New reports suggest that the operations that led to capture/death of one of the most famous terrorists in living memory, Osama Bin Laden, weren’t all that met the eye.
The death of Bin Laden hasn’t been without controversy and conspiracy theories; ranging from the theory that he had been killed years before in the Tora Bora mountains to the even more insane theory that his death was timed to interrupt The Celebrity Apprentice as revenge for Donald Trump asking to see Obama’s birth certificate. New evidence, however, does suggest that the investigations leading up to the eventual death of Bin Laden aren’t as clean cut as previously thought.
Though it was initially announced as a joint ops mission, exclusively between the CIA and the Navy SEALs, both American task forces, and that the top-level Pakistani intelligence agency ISI played no part. Legendary reporter Seymor M. Hersh has released an article in an attempt to debunk some of these statements that the White House Administration has so fervently defended. Through the medium of four undercover agents, Hersh states, ISI did in fact have knowledge of Bin Laden’s whereabouts and also knew the operations which were ongoing regarding the U.S.’s involvement in the raid.
This allegation is supported by Asad Durrani, an ex ISI general.
“it’s quite possible [that they didn’t know Bin Laden’s whereabouts] but it was more probable that they did [know]. And the idea was that, at the right time, his location would be revealed. And the right time would have been when you can get the necessary quid pro quo – if you have someone like Osama bin Laden, you are not going to simply hand him over to the United States.”
This statement enforces the idea that the U.S. government hasn’t been completely truthful in the whole affair. When Hersh contacted Durrani, he found that there were further, even more disturbing truths. The C.I.A. has been claiming responsibility for tracking down the whereabouts of Bin Laden with no extra-agency influence. This is (allegedly) false. Durrani confirmed that Bin Laden’s whereabouts was sold to the U.S. government by a high level Pakistani agent for the agreed $25 million bounty.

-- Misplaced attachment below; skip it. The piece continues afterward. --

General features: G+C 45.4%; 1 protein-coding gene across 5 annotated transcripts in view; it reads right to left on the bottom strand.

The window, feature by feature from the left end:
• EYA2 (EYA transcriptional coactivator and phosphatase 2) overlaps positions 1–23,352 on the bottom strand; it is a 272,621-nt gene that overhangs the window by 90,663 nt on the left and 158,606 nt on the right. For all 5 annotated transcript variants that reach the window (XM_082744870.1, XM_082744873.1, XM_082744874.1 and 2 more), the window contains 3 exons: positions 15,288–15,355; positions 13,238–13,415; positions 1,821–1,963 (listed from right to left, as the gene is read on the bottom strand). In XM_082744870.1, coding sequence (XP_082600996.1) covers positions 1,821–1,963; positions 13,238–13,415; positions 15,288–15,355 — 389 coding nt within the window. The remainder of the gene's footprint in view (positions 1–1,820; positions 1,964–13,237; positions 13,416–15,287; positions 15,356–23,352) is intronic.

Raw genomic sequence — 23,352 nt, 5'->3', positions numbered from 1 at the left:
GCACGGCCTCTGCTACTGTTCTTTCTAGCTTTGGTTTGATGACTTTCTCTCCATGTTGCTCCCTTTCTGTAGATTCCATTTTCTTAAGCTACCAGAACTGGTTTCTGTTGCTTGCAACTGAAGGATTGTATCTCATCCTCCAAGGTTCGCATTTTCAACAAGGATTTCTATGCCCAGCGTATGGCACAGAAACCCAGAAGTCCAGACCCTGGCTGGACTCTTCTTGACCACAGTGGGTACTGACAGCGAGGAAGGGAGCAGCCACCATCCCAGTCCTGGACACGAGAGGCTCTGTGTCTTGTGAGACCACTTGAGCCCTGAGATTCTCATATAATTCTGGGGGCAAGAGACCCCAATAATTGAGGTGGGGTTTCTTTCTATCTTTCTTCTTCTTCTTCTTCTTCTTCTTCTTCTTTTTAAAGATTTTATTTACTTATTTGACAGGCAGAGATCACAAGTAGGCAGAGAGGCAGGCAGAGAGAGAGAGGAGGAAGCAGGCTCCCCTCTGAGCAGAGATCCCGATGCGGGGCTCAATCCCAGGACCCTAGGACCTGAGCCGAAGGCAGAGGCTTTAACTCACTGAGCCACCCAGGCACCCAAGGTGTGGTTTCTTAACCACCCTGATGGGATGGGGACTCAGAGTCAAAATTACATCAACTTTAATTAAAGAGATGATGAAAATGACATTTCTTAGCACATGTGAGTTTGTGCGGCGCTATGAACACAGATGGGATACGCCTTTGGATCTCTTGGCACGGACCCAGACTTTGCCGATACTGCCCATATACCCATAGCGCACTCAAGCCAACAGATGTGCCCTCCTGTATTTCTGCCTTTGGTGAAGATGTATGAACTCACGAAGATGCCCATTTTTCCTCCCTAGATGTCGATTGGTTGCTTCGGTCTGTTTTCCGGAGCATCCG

Durrani goes on to express his gratitude for Kersh’s report.
“When your version comes out – if you do it – people in Pakistan will be tremendously grateful. For a long time people have stopped trusting what comes out about bin Laden from the official mouths. There will be some negative political comment and some anger, but people like to be told the truth”
Naturally, there has been backlash in the U.S. following Kersh’s allegations. Many reporters such as CNN’s Peter Bergen waving away his report and deeming it “is a farrago of nonsense.” Thankfully, there have also been reporters jumping to his defense.
Of course, there has been a complete lack of physical evidence supporting the White House’s claims. Their inability to produce evidence of a body has been scrutinized to death, with the response being that they buried Bin Laden at sea to respect Muslim tradition of being buried 24 hours after death. They have not observed this tradition in many other occasions, most prominently being the death of Saddam Hussein’s sons Uday and Qusay, who were held for eleven days before their bodies were released. It can’t be denied that not even offering a shred of evidence (barre eye-witness accounts of government officials) doesn’t offer much support to the White House’s denial of Kersh’s claims about Bin Laden’s mysterious death.
Seymour Kersh is a heavyweight veteran in investigative journalism, so the question that stands to be answered; would he really risk tarnishing his glittering career on unfounded accusations, about one of the biggest news stories of the decade, against his own government? This is for the reader to decide.
[Photo by Mark Wilson/Getty Images]